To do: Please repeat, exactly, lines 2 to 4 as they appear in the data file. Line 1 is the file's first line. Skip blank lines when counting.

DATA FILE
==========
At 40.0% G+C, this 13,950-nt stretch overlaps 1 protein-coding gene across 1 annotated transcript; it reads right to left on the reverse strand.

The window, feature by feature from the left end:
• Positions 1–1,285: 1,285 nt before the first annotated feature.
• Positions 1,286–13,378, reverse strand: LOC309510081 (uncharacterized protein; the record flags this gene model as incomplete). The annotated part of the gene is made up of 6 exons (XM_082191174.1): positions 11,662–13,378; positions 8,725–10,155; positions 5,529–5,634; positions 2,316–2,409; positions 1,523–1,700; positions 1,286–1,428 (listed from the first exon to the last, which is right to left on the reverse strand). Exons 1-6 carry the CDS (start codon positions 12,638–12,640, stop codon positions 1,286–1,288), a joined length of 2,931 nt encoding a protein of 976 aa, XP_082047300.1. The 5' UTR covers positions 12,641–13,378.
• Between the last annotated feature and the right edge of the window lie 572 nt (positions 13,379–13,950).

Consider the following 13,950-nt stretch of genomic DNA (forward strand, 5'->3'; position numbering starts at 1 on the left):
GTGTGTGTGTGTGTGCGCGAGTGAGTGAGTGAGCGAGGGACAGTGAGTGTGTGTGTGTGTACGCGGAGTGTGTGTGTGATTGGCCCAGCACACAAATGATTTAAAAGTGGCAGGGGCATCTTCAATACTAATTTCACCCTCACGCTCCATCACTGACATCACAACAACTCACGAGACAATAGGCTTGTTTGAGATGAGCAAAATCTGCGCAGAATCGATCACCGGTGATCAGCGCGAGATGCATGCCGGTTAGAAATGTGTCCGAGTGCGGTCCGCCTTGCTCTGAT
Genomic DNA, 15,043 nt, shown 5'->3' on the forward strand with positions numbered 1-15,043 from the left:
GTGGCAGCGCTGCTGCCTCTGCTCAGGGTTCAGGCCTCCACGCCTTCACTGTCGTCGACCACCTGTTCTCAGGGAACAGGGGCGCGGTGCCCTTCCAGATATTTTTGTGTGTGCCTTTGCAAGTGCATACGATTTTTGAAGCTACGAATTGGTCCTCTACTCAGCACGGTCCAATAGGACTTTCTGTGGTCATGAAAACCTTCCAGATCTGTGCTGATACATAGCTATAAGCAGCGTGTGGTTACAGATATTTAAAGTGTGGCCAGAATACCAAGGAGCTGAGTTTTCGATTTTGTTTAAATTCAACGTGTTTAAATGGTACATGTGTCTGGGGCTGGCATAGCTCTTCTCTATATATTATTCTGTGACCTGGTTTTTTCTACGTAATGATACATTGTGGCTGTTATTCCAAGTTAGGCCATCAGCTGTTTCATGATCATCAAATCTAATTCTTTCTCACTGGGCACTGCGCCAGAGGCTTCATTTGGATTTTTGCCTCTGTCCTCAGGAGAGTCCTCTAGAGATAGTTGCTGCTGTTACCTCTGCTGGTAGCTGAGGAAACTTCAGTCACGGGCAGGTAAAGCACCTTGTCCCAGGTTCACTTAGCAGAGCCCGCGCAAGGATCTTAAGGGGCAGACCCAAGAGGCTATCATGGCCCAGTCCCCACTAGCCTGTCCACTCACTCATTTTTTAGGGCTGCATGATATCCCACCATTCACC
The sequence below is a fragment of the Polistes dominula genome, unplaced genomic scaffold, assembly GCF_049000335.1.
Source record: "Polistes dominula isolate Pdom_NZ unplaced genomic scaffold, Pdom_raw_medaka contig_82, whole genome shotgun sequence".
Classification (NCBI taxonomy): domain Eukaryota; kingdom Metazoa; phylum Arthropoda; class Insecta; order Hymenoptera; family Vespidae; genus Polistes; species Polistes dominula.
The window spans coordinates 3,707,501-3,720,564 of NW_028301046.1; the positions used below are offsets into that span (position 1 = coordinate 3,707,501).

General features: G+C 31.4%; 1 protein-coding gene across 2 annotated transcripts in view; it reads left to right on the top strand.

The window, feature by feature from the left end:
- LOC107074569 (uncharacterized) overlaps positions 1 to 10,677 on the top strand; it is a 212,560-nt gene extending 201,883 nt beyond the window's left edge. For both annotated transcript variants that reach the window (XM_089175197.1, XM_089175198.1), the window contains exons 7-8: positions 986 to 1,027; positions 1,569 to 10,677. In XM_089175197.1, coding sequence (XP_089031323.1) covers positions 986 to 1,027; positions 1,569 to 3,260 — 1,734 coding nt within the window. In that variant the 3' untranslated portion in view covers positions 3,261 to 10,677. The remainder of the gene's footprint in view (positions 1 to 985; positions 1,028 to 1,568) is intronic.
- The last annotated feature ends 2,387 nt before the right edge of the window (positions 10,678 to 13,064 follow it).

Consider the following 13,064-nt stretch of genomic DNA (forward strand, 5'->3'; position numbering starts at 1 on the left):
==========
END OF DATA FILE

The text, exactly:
The window, feature by feature from the left end:
• Positions 1–1,285: 1,285 nt before the first annotated feature.
• Positions 1,286–13,378, reverse strand: LOC309510081 (uncharacterized protein; the record flags this gene model as incomplete). The annotated part of the gene is made up of 6 exons (XM_082191174.1): positions 11,662–13,378; positions 8,725–10,155; positions 5,529–5,634; positions 2,316–2,409; positions 1,523–1,700; positions 1,286–1,428 (listed from the first exon to the last, which is right to left on the reverse strand). Exons 1-6 carry the CDS (start codon positions 12,638–12,640, stop codon positions 1,286–1,288), a joined length of 2,931 nt encoding a protein of 976 aa, XP_082047300.1. The 5' UTR covers positions 12,641–13,378.